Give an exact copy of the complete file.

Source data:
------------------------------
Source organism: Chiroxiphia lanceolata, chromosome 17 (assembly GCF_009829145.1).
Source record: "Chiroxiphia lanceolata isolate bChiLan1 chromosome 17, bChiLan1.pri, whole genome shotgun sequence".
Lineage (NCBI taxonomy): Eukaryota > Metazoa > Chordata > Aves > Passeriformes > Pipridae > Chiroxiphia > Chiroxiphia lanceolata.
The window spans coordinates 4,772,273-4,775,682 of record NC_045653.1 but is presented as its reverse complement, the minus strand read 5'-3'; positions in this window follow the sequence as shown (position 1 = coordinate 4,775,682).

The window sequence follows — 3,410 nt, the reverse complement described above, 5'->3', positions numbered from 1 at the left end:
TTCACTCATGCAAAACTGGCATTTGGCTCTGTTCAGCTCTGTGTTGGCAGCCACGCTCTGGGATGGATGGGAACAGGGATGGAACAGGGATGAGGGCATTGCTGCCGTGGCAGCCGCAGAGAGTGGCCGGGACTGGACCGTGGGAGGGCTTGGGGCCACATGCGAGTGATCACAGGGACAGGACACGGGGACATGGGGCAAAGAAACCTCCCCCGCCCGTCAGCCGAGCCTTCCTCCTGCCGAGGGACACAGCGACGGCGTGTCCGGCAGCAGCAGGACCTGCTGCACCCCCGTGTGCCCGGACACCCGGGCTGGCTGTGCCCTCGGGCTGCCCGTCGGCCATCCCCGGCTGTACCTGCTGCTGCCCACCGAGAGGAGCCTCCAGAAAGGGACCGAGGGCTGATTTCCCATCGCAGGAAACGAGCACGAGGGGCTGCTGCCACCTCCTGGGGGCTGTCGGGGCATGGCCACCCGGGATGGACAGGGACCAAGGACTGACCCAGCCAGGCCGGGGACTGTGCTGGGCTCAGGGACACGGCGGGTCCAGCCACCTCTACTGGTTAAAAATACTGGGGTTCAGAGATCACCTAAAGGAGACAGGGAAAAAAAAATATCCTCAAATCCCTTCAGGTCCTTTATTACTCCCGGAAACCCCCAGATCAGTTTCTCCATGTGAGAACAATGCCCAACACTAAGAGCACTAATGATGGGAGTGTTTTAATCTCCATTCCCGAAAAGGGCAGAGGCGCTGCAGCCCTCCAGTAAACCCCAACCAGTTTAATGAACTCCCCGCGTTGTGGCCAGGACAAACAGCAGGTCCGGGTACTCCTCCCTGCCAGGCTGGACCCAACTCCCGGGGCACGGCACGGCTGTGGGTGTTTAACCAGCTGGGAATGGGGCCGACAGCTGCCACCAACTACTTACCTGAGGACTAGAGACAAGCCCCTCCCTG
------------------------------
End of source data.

Source organism: Chiroxiphia lanceolata, chromosome 17 (assembly GCF_009829145.1).
Source record: "Chiroxiphia lanceolata isolate bChiLan1 chromosome 17, bChiLan1.pri, whole genome shotgun sequence".
Lineage (NCBI taxonomy): Eukaryota > Metazoa > Chordata > Aves > Passeriformes > Pipridae > Chiroxiphia > Chiroxiphia lanceolata.
The window spans coordinates 4,772,273-4,775,682 of record NC_045653.1 but is presented as its reverse complement, the minus strand read 5'-3'; positions in this window follow the sequence as shown (position 1 = coordinate 4,775,682).

The window sequence follows — 3,410 nt, the reverse complement described above, 5'->3', positions numbered from 1 at the left end:
TTCACTCATGCAAAACTGGCATTTGGCTCTGTTCAGCTCTGTGTTGGCAGCCACGCTCTGGGATGGATGGGAACAGGGATGGAACAGGGATGAGGGCATTGCTGCCGTGGCAGCCGCAGAGAGTGGCCGGGACTGGACCGTGGGAGGGCTTGGGGCCACATGCGAGTGATCACAGGGACAGGACACGGGGACATGGGGCAAAGAAACCTCCCCCGCCCGTCAGCCGAGCCTTCCTCCTGCCGAGGGACACAGCGACGGCGTGTCCGGCAGCAGCAGGACCTGCTGCACCCCCGTGTGCCCGGACACCCGGGCTGGCTGTGCCCTCGGGCTGCCCGTCGGCCATCCCCGGCTGTACCTGCTGCTGCCCACCGAGAGGAGCCTCCAGAAAGGGACCGAGGGCTGATTTCCCATCGCAGGAAACGAGCACGAGGGGCTGCTGCCACCTCCTGGGGGCTGTCGGGGCATGGCCACCCGGGATGGACAGGGACCAAGGACTGACCCAGCCAGGCCGGGGACTGTGCTGGGCTCAGGGACACGGCGGGTCCAGCCACCTCTACTGGTTAAAAATACTGGGGTTCAGAGATCACCTAAAGGAGACAGGGAAAAAAAAATATCCTCAAATCCCTTCAGGTCCTTTATTACTCCCGGAAACCCCCAGATCAGTTTCTCCATGTGAGAACAATGCCCAACACTAAGAGCACTAATGATGGGAGTGTTTTAATCTCCATTCCCGAAAAGGGCAGAGGCGCTGCAGCCCTCCAGTAAACCCCAACCAGTTTAATGAACTCCCCGCGTTGTGGCCAGGACAAACAGCAGGTCCGGGTACTCCTCCCTGCCAGGCTGGACCCAACTCCCGGGGCACGGCACGGCTGTGGGTGTTTAACCAGCTGGGAATGGGGCCGACAGCTGCCACCAACTACTTACCTGAGGACTAGAGACAAGCCCCTCCCTG